Chamber Declares War Against Government ‘Overreach’

By Ted Knutson, Contributor


U.S. Chamber of Commerce President and CEO Suzanne Clark is vowing a fight against government t "overreach" © 2020 Bloomberg Finance LP

The U.S. Chamber of Commerce is pledging to do what it takes to stop government officials at all levels from using a heavy hand to stifle the innovation, the resilience, and the dynamism of the economy, Chamber President and CEO Suzanne Clark asserted at the Chamber annual State of American Business Symposium today.

“We will stop them. We will challenge overreach and defend the rule of law at every turn, in every agency, and with every tool at our disposal … in Washington, in statehouses, and in the courts,” the Chamber’s leader vowed. She added the Chamber’s approach to the fight will include increased use of its litigation center.

The heavy hand, Clark claimed includes the Federal Trade Commission’s aggressive stance against mergers and acquisitions and modern “trust busters” from both parties on Capitol Hill, aggressive oversight, and overregulation from agencies like the Securities and Exchange Commission and the Consumer Financial Protection Bureau, the Department of Justice, the Environmental Protection Agency, and the Internal Revenue Service.

As part of the fight, Clark said the organization wants to inspire a new movement of bold business advocates committed to defending those elected officials who dare to find the common ground necessary to enact durable policies to move the nation forward.

“We want to see the people at the center of the country be as loud as the extremists. It is really an important part of the solution,” she said.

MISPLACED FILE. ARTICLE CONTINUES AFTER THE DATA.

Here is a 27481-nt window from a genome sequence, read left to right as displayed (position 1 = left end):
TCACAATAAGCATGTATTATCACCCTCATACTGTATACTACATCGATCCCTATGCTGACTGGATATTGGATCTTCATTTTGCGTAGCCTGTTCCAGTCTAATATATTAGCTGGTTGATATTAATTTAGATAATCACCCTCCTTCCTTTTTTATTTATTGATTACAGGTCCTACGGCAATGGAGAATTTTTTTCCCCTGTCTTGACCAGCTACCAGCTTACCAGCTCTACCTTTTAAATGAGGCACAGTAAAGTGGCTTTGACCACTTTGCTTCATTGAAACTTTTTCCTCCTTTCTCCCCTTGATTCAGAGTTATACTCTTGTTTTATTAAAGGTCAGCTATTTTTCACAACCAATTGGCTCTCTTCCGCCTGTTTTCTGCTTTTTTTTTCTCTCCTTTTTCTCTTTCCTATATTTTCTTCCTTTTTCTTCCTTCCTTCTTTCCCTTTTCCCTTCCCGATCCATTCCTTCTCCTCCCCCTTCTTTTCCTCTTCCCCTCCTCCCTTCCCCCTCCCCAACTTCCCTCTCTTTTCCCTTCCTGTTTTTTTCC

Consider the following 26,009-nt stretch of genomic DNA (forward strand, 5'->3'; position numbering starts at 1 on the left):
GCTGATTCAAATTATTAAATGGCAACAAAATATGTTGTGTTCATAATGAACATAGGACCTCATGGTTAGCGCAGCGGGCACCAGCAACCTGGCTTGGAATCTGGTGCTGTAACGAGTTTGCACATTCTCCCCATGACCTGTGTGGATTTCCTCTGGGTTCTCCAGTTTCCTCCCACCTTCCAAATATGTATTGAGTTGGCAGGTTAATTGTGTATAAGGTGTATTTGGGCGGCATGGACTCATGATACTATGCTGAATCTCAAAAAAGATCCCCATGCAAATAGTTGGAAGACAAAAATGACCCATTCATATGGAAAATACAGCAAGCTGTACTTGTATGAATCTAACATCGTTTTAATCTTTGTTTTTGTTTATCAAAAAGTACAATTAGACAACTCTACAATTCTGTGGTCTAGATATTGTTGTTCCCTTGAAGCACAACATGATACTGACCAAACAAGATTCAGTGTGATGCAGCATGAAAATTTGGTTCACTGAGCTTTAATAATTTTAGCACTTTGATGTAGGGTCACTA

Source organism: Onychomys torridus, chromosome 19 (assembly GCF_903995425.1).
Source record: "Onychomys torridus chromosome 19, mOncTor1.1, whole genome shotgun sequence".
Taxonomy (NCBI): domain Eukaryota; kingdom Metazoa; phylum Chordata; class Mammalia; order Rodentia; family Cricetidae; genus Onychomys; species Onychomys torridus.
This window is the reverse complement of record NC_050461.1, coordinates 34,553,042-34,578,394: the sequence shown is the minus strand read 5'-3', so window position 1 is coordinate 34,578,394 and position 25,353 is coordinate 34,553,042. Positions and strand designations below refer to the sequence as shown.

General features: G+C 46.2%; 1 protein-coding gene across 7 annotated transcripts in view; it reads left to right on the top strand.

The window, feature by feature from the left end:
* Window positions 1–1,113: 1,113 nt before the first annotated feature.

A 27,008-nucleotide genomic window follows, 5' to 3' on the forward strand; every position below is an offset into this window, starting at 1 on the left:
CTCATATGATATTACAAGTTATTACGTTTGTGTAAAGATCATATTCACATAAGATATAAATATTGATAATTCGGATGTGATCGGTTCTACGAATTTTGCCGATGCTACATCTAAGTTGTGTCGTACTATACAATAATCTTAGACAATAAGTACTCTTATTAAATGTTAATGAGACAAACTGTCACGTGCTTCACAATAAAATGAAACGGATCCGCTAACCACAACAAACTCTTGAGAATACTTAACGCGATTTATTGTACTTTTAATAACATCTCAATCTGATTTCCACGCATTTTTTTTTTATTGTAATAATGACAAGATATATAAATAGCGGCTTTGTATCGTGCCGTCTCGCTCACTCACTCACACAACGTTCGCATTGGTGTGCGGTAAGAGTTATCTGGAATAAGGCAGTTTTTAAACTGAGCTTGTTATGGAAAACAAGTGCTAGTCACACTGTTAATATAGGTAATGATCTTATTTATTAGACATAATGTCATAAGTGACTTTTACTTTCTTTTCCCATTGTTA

To help alleviate the crisis of the worker shortage, Clark is calling for doubling the number of people legally immigrating to the U.S.; a permanent solution for the “dreamers;” and the removal of barriers to work facing parents including increasing access to childcare and letting those without broadband access gain access to it.

She faulted the Biden Administration for doing little to negotiate trade agreements while other economies race to ink new deals. She added the nation has not entered a new trade agreement in a decade.

Clark cautioned China is continuing to rise as a formidable and strategic competitor.

“China has emerged as the top trading partner and source of investment in much of Africa and Latin America too. If the U.S. fails to engage in mutually beneficial trade agreements with these countries, we’ll lose export sales and the domestic jobs they support ... not to mention weakening strategic alliances,” she warned.

Clark claimed the nation’s highest corporate tax rate in the industrialized world is putting U.S. companies at a disadvantage.

She noted new business formation in 2021 shattered all records.

Speaking about the group’s plans to spend on candidates in the House and Senate midterm elections, Chamber Chief Policy Officer Neil Bradley said it is way too early how much the Chamber will spend on who in which races.


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